My Consultancy–Asif J. Mir – Management Consultant–transforms organizations where people have the freedom to be creative, a place that brings out the best in everybody–an open, fair place where people have a sense that what they do matters. For details please visit www.asifjmir.com, and my Lectures.

Call People by Name


President Reagan often is referred to as the greatest communicator ever to serve as President. And for good reasons. He used to speak slowly in a well-modulated voice, looks directly in the person or people he is speaking to, remains calm under pressure and uses simple, easy-to-understand words. Mr Reagan employs many subtle but persuasive techniques in dealing with public. Very importantly, at news conferences which are typically a very difficult presidential task, Mr. Reagan would address reporters by name when accepting a question rather than just indicating with a hand motion which reporter might speak nest. It may seem like a small point, but his method was conducive to help create good relations with the press. Why? Because people cooperate better when they are recognized by name. being addressed by name I a sincere and deeply appreciated compliment. It tells a person, “You are important to me.”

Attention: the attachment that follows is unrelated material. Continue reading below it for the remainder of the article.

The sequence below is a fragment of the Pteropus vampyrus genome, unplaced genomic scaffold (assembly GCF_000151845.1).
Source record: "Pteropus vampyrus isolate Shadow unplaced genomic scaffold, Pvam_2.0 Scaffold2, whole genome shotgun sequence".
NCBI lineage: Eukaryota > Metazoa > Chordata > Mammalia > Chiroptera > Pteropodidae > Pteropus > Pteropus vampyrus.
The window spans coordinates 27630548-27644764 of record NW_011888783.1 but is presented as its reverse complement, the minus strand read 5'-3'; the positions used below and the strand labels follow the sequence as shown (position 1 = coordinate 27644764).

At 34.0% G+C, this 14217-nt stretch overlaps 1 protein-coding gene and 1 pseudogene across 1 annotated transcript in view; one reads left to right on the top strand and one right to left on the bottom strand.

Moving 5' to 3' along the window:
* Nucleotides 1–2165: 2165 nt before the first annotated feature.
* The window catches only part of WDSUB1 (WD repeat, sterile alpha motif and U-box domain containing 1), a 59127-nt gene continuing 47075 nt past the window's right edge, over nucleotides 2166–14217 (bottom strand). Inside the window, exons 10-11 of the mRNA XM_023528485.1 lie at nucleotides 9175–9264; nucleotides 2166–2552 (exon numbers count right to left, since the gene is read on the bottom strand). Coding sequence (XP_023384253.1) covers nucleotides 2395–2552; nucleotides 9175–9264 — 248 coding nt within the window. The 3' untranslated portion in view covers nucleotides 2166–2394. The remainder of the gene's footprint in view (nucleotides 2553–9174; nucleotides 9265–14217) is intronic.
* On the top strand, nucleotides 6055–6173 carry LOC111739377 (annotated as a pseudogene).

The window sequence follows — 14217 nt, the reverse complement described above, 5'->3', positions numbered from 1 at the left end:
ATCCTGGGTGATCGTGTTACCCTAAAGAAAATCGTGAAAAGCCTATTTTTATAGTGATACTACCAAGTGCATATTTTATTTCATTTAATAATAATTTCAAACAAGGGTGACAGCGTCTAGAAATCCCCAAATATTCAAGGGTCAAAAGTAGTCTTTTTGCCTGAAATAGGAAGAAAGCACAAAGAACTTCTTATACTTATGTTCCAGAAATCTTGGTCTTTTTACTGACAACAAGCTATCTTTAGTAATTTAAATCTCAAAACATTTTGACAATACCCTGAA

Lyndon Johnson, the Great “Persuader,” practiced remembering names, and Lyndon Johnson was number one “persuader president” of modern times. He was enormously effective in bringing opposing factions together to get legislation passed.

 Why was President Johnson so effective as a human relations engineer? He worked at it! Long before he succeeded Mr. Kennedy as President, he developed and practiced his own ten rules to make himself more effective in working with people.

 President Johnson’s system for how-to-win-influence-over-people appears below:

  1. Learn to remember names. Inefficiency at this point may include that your interest is not sufficiently outgoing.
  2. Be a comfortable person so there is no strain in being with you. Be an old shoe, old hat kind of individual.